Teaching and Learning During the Shut Down
by Laura Burges, Retiring 3rd Grade Teacher
Laura began her teaching career in a one-room schoolhouse in the Los Padres Wilderness. She joined The San Francisco School in 1997 as a drama specialist. She has also taught 4th and 5th grade, but she has been the 3rd Grade Teacher for most of her time at SFS. Outside of school, Laura is a Buddhist teacher and lecturer.
During my 33 years at The San Francisco School, we’ve been through a number of major and minor disasters. I remember hosing down the North Class when it was threatened with a grass fire burning on the other side of the fence. We’ve had downed power lines, toxic spills, floods and, in 1989, the Loma Prieta earthquake. For weeks, kids were playing “earthquake” on the yard. One child would yell “Earthquake!” and the other kids would all duck and cover. We had to shelter in place one time when there was a ruffian on the loose in the neighborhood. We had a bomb scare during our Dr. Martin Luther King, Jr. celebration and evacuated to the green top. And then there were the smoky fires in 2019 that closed down the school for a few days.
But the Covid 19 shut down takes the cake!
Luckily, with our technology in place, we were able to move more or less seamlessly into School on the Go. Sending the kids off with their canvas bags stuffed with projects, books, and papers on March 13, little did we know that we would be apart for so long. Getting everything going was a bit of a learning curve but with great support from the administration and with the energy and optimism of the teachers, we made a go of it.
My goal during those weeks was to offer the students real projects to do in a three dimensional world, with the help of technology. We quickly moved to having a “live” Morning Meeting online every school day at 8:30 am, which provided us with a sense of normalcy, since it was close to what we do in class every day. Ringing the mindfulness bell, singing together and reciting poetry, sharing jokes and stories, the buoyancy of the Third Graders lifted my spirits each morning. It became very important to me to see those shining faces every day before sending them off to do their work independently and with the support of their heroic parents!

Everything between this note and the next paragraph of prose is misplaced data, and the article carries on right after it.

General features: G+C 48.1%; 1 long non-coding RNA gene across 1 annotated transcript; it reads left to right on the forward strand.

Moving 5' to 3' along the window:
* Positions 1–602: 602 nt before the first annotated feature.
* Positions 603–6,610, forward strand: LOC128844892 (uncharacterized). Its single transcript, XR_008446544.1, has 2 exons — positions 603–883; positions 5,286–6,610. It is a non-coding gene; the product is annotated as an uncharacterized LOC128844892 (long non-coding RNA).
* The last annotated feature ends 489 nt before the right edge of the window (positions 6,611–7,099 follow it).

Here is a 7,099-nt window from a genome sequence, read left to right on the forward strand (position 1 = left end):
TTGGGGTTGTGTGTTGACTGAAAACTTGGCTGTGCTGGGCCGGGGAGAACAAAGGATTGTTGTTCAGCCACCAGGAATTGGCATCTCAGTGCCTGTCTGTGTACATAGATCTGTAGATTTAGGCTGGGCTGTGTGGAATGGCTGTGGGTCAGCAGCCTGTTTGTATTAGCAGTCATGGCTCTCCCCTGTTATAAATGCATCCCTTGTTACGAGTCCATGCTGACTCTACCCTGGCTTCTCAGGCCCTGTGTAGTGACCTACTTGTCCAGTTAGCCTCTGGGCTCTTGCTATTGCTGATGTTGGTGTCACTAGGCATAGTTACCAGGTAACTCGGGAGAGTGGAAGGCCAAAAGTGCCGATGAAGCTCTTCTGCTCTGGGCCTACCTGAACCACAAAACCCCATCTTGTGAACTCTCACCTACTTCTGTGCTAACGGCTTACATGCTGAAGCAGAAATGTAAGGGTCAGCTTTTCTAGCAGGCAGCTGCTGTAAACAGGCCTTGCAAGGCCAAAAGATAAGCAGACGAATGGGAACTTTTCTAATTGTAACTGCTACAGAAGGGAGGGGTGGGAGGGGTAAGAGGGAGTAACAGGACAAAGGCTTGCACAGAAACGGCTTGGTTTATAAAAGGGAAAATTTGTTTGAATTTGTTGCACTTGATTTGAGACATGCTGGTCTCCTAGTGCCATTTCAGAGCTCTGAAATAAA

Normally, the last weeks of school in Third Grade are the time when we would be reading and discussing Charlotte’s Web, when we would be studying trees and learning about seeds and leaves and George Washington Carver, when we would be learning tree songs and tree poetry. We would be writing personal narratives and poetry and reports. Each student would be choosing a topic to teach to the rest of the class during their “Teaching Lessons.”
And all of those things were accomplished by the resilient, curious, motivated, and delightful Class of 2025. Though sheltered at home, we read about Charlotte, Fern, Wilbur, and all their friends on the farm. The kids diagrammed trees and appreciated the trees they could see in their yard and on their daily walks in their neighborhoods. They wrote about what these strange days were like for them, what they missed, what they cherished. They engaged in the fabulous STEAM projects offered by Jalen, designing seeds and catapults and paper airplanes. They met with their classmates to share work and ideas with one another. They helped around the house. And, using the books they could gather and online resources, they researched the topics they had chosen and entertained us all with an impressive and colorful batch of Teaching Lessons.
While I could never have imagined finishing my time at the San Francisco School in front of my trusty computer, rather than in the company of my beloved Third Graders, we have truly made the best of things. We never really know what we are capable of until life presents us with the difficulties and challenges that come to us all. When we find we can wholeheartedly meet those challenges with strength and humor, we are the better for it. And for that, I am truly grateful.
Posted July 01, 2020